It's just a 'matter of time' until the Australian dollar is back above 80 cents

Jack Guez/AFP/Getty Images

The Australian dollar closed above 79 cents for the first time since May 2015 overnight, propelled higher by a combination of stronger commodity prices, US dollar weakness and optimistic views on Australia’s economic outlook from the Reserve Bank of Australia (RBA).

Here’s the scoreboard as at 7am AEST, revealing that the Aussie not only surged against the US dollar on Tuesday, but also against all of the major crosses.

AUD/USD 0.7915 , 0.0117 , 1.50%
AUD/JPY 88.66 , 0.84 , 0.96%
AUD/CNH 5.3395 , 0.0655 , 1.24%
AUD/EUR 0.6848 , 0.0055 , 0.81%
AUD/GBP 0.6069 , 0.0096 , 1.61%
AUD/NZD 1.0760 , 0.0111 , 1.04%
AUD/CAD 0.9994 , 0.0098 , 0.99%

Quite a performance, right?

The AUD/USD logged its largest one-day gain since March 15 this year, extending its rally from the low of .7152 struck on December 23 last year to over 10.5%.

In the past eight sessions alone it has surged over 4% against the greenback, leaving it sitting at the highest level since May 22, 2015.

The daily chart below tells the story.

AUD/USD Daily Chart

It briefly hit a high of .7942 during the overnight session.

While another 3% rally in iron ore markets and continued US dollar weakness supported the Aussie overnight, Elias Haddad, senior currency strategist at the Commonwealth Bank, said that much of the move was underpinned by speculation that the RBA may begin to lift interest rates sooner than what many had previously thought.

“(The AUD rallied) because market participants seem to have interpreted the 3.5% neutral nominal interest rate estimate as indicating the RBA is behind the curve and may need to raise rates soon,” he said in his morning note.

While traders responded to the RBA’s discussion on the new neutral policy level by hoovering up the Aussie, Haddad says that markets may have jumped the gun in thinking it signals a near-term rate hike is coming.

“We continue to believe that the sharp AUD/USD upleg following the release of the RBA minutes is an over-reaction to the RBA’s updated estimate,” he says.

“The central bank takes the neutral interest rate into its long-run considerations, but adjusts short-term policy according to evolving economic conditions. There are no immediate implications for the RBA’s cash rate, and we continue to believe the RBA will only lift interest rates in Q4 2018.”

And Haddad thinks that if the RBA had its time again, it may have used a different method to communicate its updated views.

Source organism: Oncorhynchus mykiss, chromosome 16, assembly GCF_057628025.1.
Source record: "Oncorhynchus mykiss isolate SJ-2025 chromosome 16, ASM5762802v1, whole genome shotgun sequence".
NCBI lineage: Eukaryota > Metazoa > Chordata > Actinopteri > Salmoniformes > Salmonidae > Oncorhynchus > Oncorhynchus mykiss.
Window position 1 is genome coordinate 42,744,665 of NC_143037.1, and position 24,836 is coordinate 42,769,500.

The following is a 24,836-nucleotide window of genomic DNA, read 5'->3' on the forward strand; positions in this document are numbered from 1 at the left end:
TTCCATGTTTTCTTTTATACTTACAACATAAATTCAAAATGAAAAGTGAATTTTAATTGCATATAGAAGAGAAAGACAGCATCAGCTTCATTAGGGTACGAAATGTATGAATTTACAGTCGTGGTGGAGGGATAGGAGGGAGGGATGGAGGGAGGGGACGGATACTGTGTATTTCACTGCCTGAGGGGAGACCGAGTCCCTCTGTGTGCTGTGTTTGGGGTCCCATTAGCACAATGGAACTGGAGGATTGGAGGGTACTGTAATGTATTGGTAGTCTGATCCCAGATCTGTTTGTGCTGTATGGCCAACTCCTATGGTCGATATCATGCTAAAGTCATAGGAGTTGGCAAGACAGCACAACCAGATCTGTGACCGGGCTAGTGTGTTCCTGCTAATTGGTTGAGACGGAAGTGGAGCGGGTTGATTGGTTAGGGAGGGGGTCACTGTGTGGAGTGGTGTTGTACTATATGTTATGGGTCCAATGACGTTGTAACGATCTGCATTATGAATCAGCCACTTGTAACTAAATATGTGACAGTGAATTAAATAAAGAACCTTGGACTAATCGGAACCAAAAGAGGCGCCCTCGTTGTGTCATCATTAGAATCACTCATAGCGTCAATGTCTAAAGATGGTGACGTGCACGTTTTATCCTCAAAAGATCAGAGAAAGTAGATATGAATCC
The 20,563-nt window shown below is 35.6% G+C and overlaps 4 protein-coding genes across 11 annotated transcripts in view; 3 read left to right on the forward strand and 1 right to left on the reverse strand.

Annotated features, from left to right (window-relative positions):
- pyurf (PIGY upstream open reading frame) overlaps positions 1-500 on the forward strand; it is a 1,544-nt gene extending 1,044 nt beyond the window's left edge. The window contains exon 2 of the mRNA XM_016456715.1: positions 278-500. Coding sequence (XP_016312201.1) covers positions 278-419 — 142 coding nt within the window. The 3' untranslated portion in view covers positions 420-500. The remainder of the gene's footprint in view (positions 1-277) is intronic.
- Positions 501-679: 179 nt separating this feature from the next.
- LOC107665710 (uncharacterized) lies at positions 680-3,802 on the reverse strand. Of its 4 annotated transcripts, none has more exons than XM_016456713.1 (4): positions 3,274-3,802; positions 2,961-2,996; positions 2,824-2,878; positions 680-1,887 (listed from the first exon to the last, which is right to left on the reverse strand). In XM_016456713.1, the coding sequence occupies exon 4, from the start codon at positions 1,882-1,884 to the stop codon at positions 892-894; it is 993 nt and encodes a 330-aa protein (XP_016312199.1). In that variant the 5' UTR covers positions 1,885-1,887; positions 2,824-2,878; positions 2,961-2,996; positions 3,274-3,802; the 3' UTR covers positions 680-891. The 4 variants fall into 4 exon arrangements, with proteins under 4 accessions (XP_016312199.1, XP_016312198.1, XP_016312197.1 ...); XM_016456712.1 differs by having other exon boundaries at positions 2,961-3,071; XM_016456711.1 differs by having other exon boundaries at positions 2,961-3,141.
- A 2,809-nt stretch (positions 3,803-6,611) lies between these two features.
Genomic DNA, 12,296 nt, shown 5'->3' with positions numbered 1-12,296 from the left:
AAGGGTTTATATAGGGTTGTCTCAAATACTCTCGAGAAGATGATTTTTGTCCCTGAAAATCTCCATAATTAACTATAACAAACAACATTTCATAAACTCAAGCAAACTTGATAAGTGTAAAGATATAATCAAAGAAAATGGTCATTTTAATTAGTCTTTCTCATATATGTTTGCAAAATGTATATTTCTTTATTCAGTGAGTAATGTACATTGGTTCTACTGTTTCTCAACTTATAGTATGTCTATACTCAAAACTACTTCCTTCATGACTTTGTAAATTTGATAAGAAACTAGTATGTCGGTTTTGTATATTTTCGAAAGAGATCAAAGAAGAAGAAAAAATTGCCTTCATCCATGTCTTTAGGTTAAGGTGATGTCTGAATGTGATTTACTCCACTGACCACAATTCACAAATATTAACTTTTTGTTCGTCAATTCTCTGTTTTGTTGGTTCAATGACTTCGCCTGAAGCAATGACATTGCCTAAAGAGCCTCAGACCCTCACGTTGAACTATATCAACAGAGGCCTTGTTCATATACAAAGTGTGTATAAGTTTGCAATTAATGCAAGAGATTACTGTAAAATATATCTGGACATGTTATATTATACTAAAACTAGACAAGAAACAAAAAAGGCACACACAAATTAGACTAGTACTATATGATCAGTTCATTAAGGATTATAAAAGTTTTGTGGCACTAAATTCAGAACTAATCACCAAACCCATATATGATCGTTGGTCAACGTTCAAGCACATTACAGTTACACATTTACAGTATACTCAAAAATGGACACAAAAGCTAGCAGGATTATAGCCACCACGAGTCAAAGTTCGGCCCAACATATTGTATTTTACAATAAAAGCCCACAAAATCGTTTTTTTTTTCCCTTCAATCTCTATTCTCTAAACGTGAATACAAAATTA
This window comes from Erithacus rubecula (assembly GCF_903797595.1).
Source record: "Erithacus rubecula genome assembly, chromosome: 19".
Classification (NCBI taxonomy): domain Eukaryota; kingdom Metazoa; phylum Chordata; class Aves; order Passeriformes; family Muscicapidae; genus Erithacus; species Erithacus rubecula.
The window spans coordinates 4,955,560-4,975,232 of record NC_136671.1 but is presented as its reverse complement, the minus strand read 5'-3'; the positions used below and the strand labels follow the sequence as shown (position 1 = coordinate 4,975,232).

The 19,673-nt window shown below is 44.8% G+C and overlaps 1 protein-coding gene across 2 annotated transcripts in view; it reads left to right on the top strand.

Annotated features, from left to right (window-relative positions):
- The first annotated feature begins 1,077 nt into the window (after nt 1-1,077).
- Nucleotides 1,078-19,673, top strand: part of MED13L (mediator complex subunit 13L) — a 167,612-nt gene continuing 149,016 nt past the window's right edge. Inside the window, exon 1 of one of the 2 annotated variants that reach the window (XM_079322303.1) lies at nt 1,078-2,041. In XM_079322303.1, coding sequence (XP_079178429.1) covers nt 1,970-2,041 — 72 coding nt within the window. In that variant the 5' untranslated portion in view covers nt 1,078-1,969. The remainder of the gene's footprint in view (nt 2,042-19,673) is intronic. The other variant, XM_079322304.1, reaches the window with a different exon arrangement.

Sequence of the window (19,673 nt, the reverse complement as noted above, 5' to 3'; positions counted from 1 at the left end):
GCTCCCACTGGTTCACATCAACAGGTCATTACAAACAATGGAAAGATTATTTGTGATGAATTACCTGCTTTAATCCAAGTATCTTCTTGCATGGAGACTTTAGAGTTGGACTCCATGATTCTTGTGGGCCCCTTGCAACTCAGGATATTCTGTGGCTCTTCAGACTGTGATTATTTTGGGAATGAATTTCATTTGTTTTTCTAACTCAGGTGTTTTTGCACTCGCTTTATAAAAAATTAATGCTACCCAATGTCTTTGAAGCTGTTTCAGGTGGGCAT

“Given the market reaction, the RBA may be wondering if they should have released their neutral interest rate estimate in a research discussion paper rather than the closely watched minutes.”

For a central bank that has been warning for a prolonged period that a higher currency would “complicate” Australia’s economic transition, it’s likely that question is being asked this morning in the RBA’s Martin Place headquarters given the Aussie’s stratospheric rise on Tuesday.

Rodrigo Catril, currency strategist at the National Australia Bank, said in his morning note that “a move above 80c looks to be just a matter of time”.


After being dominated by central bank and US politics on Tuesday, the movement in the Aussie today will largely be driven by sentiment given a dearth of market-moving events both at home and abroad on Wednesday.

Alex Heath, head of the RBA’s economics analysis department, will participate in panel discussion at the Australian Conference of Economists in Sydney at 3.30pm AEST.

Although markets will be clearly sensitive to any remarks from the RBA after the release of the July meeting minutes yesterday, Catril doesn’t believe she’ll discuss current monetary policy settings.

“Given the topic of discussion, our sense is that we are unlikely to get any comments on monetary policy or the exchange rate,” he says.

Outside of that event the economic calendar is bare until the release of building permits and housing starts in the US at 10.30pm AEST. Weekly US crude oil inventories will also be released at 6.30am AEST on Thursday.

NOW READ: This is what economists are saying about today’s market-moving RBA minutes

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